In the next day or so, Indonesia’s Abu Bakar Bashir, the so-called ‘spiritual head’ of Jema’ah Islamiya which launched the 2002 Bali bombing which killed 202 people, including 88 Australians, will be released from prison. He will be released under a presidential pardon by President Joko ‘Jokowi’ Widodo.
Unsurprisingly, Bashir’s impending release has generate much anger and hurt, especially among survivors and families of the Bali bombing. Even Prime Minister Scott Morrison has called on President Jokowi to ‘show respect’ to Australians’ feelings on this issue.
The problem is, as mad or as evil as many might reasonably believe Bashir to be, he was actually released from prison in 2006 for his role in the Bali bombing, and also that of Jakarta’s Marriott Hotel and the Australian Embassy. He was released after serving less than two years, and was later cleared of the conviction.
Bashir’s role in the Bali bombing was as ‘godfather’ (in the mafia sense) to the process, but he did not plan it – although he approved of such attacks – and is believed to have not known about it in other than the most sketchy details. This conviction was subsequently overturned on appeal in 2006.
What Bashir is now being released from prison for, in acknowledgment of his personal frailty at 81 years of age, is his role in the organization and actions off the post-Jema’ah Islamiya group Jama’ah Ansharut Tauhid (JAT). JAT was formed in 2008 out of the ‘bombing faction’ of JI, after a heavy police and military crackdown on the organization in which numerous members were killed and others jailed.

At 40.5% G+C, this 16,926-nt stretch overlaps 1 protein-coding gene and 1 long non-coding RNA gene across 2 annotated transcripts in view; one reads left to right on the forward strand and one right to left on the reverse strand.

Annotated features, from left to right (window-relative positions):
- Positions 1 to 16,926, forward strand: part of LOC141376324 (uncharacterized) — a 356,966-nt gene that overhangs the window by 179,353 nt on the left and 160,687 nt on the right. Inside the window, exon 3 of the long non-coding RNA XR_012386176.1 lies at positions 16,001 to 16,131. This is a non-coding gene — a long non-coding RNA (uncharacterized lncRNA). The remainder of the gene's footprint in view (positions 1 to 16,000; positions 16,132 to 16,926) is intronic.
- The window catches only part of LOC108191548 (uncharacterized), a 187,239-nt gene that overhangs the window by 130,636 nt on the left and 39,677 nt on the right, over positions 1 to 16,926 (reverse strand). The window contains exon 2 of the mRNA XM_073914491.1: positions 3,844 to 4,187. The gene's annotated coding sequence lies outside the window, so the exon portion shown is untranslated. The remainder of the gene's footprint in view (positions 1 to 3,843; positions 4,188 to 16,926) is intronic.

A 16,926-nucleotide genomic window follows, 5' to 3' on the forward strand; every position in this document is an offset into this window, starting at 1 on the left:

Many surviving JI members eschewed bombings and other forms of violence as primarily hurting Indonesian Muslims, and because they thought the method counter-productive to their goal of creating an Islamic caliphate in the archipelago. The surviving ‘bombing faction’, however, drew in new recruits and established a new training base in the jungles of Aceh, hoping the heavily observant Muslim province would provide them with cover.
In fact, their presence was reported to former Free Aceh Movement guerrilla officer and then elected provincial governor, Irwandi Yusuf, who helped organize the raid on the JAT training camp. Bashir was subsequently convicted of helping organize numerous JAT attacks and sentenced to 15 years imprisonment. It from those charges that he is now being released.
Two questions therefore arise: why is Morrison calling for Indonesian government ‘respect’ on this matter, and why is Bashir being released early in any case? The answer to the first question is that, assuming the prime minister is not so abysmally advised that he does not know the difference, he is still obliged to pander to generally poorly informed public sentiment given the race to the Australian elections has, in effect, started.
The second question has a not dissimilar answer. President Jokowi goes to the presidential elections in April and, while currently favored to win against his opponent, ‘hard man’ Prabowo Subianto, the race will be tight, not least because Jokowi has been a lack-lustre president.
Islamism in Indonesia is on the rise, and Jokowi’s running mate for the Jakarta 2014 governorship, ethnic Chinese Basuki Tjahaja ‘Ahok’ Purnama, was pushed from office in 2017 on the back of an Islamist-inspired campaign, from which he was eventually charged with blasphemy. That campaign against Ahok was supported by Prabowo, and Jokowi was at pains from 2017 on to distance himself from Ahok and to shore up his own Islamic credentials.
Indeed, for a politician modelled as a moderate and a reformer, Jokowi’s running mate for the April presidential elections is deeply conservative Muslim cleric Ma’ruf Amin. Among other things, Amin testified against Ahok in his ‘blasphemy’ trial, for which Ahok was convicted and jailed.
Jokowi came to the presidency on a wave of populist but somewhat ephemeral support. His lead in the last campaign fell by over 40 per cent and he won wit 53%, then also against Prabowo. This time Jokowi is pulling out as many populist stops as he can find.
Releasing an old Muslim preacher from prison – despite his history over overseeing horrendous crimes – is but the most recent. In this calculous, apart from its irrelevance to the reason why Bashir was in jail this time, ‘respect’ for Australia just doesn’t count.